By Dr. Becker
Not too long ago I had the pleasure of doing an interview via Skype with Rachel McPherson, author of the absolutely wonderful book, Every Dog Has a Gift: True Stories of Dogs Who Bring Hope and Healing into Our Lives.
Those of you who’ve read the book know how heartwarming and thought-provoking it is. It’s full of amazing stories of how animals help to heal people’s lives.
But first I asked Rachel to tell us about the Good Dog Foundation, a fabulous organization she started and the inspiration for Every Dog Has a Gift.
The Good Dog Foundation
Rachel explained that she used to be an independent filmmaker and was planning a documentary on therapy dogs. During the course of her research, she learned it was against the law in the state of New York for therapy dogs to go into major medical facilities. She became very motivated to get that law changed.
And she also fell in love with the world of therapy dog work and decided to create her own outstanding training program. Rachel and her team got the state law banning therapy dogs from New York hospitals changed, and created a pilot program at St. Vincent’s Hospital.
The Good Dog Foundation grew into the largest therapy dog organization on the East Coast, with 1,200 trained therapy dogs. The dogs visit almost 300 facilities in support of children with autism, children with learning disabilities, abused kids, hospital and hospice patients, and veterans.
The foundation also does disaster response. Their dogs were at Ground Zero after 9/11 and on the Mississippi Gulf Coast after Hurricane Katrina.
Every Dog Has a Gift Evolved from the Good Dog Foundation
Animals are able to unlock a part of the human soul that other humans can’t get into. I asked Rachel to talk about her experiences seeing the power animals have to help people heal.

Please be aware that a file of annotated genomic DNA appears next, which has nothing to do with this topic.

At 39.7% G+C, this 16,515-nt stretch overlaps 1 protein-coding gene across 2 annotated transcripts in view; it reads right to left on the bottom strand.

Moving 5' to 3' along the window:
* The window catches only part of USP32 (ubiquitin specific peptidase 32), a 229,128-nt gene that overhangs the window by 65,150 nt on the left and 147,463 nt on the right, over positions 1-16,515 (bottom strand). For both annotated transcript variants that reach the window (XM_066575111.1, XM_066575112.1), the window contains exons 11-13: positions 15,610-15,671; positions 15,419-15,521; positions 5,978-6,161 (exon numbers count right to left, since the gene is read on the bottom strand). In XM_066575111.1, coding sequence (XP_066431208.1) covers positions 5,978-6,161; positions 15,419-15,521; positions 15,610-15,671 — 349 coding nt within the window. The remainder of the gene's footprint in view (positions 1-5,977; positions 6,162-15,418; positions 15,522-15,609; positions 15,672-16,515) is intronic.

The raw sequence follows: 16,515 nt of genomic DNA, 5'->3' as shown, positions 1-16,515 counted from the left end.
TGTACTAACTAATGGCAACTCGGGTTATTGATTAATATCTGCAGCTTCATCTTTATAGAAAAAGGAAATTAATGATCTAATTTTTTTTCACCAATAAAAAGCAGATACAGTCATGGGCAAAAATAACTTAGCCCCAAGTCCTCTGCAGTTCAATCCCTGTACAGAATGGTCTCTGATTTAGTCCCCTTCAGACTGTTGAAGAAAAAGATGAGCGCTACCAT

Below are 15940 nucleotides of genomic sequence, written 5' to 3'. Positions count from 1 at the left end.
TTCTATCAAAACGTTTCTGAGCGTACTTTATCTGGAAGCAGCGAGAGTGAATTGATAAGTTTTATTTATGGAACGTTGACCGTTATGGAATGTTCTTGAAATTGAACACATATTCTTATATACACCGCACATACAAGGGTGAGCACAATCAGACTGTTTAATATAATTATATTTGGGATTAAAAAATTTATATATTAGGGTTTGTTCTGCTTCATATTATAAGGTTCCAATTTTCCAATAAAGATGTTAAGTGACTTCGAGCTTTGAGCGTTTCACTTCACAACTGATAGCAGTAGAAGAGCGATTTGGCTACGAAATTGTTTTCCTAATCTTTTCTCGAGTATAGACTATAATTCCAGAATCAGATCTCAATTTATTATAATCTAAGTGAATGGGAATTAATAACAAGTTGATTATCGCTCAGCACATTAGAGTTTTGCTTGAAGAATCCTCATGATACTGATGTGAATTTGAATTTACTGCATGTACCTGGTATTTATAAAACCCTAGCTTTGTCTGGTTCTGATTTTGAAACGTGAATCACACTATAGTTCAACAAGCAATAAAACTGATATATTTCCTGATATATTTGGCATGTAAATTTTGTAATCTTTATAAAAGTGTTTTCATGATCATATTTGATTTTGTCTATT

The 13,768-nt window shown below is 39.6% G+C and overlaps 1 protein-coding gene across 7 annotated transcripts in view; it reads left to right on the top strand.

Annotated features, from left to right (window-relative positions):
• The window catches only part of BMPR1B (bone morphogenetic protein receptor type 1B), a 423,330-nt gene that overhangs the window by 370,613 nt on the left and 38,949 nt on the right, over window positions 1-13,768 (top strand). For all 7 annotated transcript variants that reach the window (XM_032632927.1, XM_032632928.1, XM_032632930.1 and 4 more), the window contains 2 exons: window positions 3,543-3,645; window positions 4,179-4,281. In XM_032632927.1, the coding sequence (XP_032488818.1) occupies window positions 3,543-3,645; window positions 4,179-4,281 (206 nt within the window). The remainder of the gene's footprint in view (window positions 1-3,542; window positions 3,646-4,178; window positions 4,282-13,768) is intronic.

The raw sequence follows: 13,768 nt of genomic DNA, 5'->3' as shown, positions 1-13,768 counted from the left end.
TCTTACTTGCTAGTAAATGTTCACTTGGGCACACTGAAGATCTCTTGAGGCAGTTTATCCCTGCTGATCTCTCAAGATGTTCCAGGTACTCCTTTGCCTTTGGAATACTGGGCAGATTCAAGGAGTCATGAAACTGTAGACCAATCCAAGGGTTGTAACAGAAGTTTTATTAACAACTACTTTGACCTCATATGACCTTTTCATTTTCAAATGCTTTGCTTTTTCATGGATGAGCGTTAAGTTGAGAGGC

She explained that her organization sees this power every day, and she has seen it personally when she goes on therapy dog visits. Dogs have the ability to break through to a wonderful place in the human heart and soul. Animals are acutely aware of what is going on around them through their senses. Rachel believes the unconditional love of dogs comes through, in part because they don’t talk.
Rachel’s book, Every Dog Has a Gift, came out of her work with the Good Dog Foundation. She includes lots of stories people have sent her in the book, and she continues to collect stories for her next book.
Another thing I love about the book is its extensive list of resources. Rachel explained she built the list through networking, from people around the world that have contacted the foundation, and through her own reading and research into the work of a wide variety of people who are passionate about animals.
Service vs. Therapy Dogs – What’s the Difference?
Another thing I love about Every Dog Has a Gift is Rachel points out that not every dog has to go through extensive training to be a therapy dog. And there’s no particular breed or type of dog that can be involved in therapy work. In fact, every family with a dog is actually receiving therapy from their pet in their own home. That’s such an important observation.
I asked Rachel to talk about the difference between a service dog and a therapy dog, because a lot of people use those words interchangeably, but there are actually differences between the two types of work.
She explained that service dogs are trained by special organizations from the time they are puppies. Once fully trained, service dogs are placed in the home of someone with a disability, or perhaps with an autistic child, to live with and be of service to that person for the rest of their lives.